James Stevenson gives a chalk talk on “life on Titan” to Cornell’s Carl Sagan Institute.

james_awardProving that chalk is still an effective medium for teaching, recent Clancy group graduate James Stevenson gave an illuminating talk about his work to identify chemical species on Titan that could form liposome-like vesicles. A lively audience of astronomers, chemists and physicists, who form Cornell’s Carl Sagan Institute, discussed the role of Cassini data and excitement about next steps in the search for life on Titan.


Aron Coraor joins group to study rough films on smooth surfaces

Cornell rising senior, Aron Coraor, joined the group in the summer of 2016 under the supervision of senior graduate student, Yaset (Ace) Acevedo. Aron is bringing his strong programming skills to bear on a new project that will use coarse-grained Molecular Dynamics simulation techniques to simulate the growth of C60 (buckyballs) on graphene. While graphene is an ultra-smooth surface, its interactions with buckyballs show a strong tendency for the C60 molecules to dewet the surface.

Dr. James Stevenson successfully defends his PhD thesis


Congratulations to James Stevenson for successfully defending his PhD thesis today. James has impressively contributed in a significant way to several fields, from the self-assembly of liposome analogs that could form in Titan’s frigid methane seas, to a metric for solvent engineering in the solution processing of lead-based hybrid organic-inorganic perovskite solar cell precursors, to the creation of a simple reactive force field suitable for complex multi-species systems, like lead-based quantum dots.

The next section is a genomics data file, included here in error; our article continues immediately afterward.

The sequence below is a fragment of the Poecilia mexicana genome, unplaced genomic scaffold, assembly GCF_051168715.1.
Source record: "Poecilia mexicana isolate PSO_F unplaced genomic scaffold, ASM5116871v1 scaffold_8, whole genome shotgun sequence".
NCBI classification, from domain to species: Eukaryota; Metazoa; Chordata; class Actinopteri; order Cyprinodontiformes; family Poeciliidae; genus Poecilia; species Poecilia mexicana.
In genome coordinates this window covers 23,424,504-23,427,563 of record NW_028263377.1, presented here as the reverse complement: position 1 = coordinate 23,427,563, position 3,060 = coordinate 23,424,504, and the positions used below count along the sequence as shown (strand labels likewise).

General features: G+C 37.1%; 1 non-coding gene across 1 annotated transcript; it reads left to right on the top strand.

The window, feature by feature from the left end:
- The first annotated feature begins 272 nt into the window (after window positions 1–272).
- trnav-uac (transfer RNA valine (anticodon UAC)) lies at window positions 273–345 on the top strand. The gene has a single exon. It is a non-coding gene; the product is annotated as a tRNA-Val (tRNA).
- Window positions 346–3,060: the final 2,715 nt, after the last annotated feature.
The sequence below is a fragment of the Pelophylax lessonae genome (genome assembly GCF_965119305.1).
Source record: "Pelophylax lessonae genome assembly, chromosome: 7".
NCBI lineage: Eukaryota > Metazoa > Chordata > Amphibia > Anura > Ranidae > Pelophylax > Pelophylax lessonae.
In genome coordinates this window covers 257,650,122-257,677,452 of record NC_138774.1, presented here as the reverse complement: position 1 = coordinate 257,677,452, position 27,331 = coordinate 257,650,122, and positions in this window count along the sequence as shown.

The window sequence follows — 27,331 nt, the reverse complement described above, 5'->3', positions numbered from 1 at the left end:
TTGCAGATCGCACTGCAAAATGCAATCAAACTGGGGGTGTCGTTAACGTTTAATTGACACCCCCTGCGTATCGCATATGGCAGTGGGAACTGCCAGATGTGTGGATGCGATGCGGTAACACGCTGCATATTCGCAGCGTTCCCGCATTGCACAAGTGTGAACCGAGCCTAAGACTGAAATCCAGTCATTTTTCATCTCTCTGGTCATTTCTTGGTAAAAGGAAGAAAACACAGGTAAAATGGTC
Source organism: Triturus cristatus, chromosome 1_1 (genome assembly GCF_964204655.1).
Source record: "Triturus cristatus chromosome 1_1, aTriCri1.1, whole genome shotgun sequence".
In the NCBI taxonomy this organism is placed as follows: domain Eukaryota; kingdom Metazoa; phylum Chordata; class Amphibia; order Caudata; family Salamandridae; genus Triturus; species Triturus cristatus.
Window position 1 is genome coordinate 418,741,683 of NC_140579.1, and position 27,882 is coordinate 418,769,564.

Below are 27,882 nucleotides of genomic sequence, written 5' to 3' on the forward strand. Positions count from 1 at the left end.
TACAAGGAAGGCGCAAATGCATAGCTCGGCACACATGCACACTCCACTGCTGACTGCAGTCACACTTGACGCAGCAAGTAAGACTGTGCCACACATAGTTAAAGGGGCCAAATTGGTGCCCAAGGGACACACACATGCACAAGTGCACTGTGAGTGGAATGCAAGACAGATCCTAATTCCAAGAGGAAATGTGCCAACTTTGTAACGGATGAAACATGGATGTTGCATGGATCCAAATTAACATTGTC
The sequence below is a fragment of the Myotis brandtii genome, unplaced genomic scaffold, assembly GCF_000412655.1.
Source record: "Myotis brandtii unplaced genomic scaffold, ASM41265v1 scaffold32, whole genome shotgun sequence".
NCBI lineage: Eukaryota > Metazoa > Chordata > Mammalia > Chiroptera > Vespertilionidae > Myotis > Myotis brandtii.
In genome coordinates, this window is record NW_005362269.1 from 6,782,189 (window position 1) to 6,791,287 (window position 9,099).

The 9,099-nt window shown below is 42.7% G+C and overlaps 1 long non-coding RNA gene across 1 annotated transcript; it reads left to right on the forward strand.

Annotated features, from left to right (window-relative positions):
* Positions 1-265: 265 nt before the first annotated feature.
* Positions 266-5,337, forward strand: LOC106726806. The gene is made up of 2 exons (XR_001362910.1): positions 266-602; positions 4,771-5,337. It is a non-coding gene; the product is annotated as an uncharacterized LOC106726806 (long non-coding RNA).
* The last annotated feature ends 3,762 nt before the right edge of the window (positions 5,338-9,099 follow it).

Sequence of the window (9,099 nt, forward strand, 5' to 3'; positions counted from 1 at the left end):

James’s work led to the creation of six papers, four of which are already published, including one in Science Advances. He will join Schrodinger Inc. in June. He will be missed as an outstanding mentor, teacher and selfless contributor to the Clancy group’s research endeavors as well as an incredibly creative force in understanding complex chemical reactions.

J.M. Stevenson, J. Lunine and P. Clancy, Membrane alternatives in worlds without oxygen: Creation of an azotosome, Nature Advances, 1 (1) e1400067 (2015).